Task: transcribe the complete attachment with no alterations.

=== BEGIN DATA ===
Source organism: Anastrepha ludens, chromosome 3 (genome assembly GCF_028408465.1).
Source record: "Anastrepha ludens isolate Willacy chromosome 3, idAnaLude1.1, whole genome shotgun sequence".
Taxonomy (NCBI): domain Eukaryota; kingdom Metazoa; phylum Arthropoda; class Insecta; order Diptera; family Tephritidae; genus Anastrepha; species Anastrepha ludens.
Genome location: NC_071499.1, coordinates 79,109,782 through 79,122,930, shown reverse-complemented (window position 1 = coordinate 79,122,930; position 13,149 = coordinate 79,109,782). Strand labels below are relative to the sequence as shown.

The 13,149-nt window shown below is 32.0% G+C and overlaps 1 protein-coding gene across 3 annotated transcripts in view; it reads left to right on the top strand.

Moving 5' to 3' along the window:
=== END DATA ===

Source organism: Anastrepha ludens, chromosome 3 (genome assembly GCF_028408465.1).
Source record: "Anastrepha ludens isolate Willacy chromosome 3, idAnaLude1.1, whole genome shotgun sequence".
Taxonomy (NCBI): domain Eukaryota; kingdom Metazoa; phylum Arthropoda; class Insecta; order Diptera; family Tephritidae; genus Anastrepha; species Anastrepha ludens.
Genome location: NC_071499.1, coordinates 79,109,782 through 79,122,930, shown reverse-complemented (window position 1 = coordinate 79,122,930; position 13,149 = coordinate 79,109,782). Strand labels below are relative to the sequence as shown.

The 13,149-nt window shown below is 32.0% G+C and overlaps 1 protein-coding gene across 3 annotated transcripts in view; it reads left to right on the top strand.

Moving 5' to 3' along the window: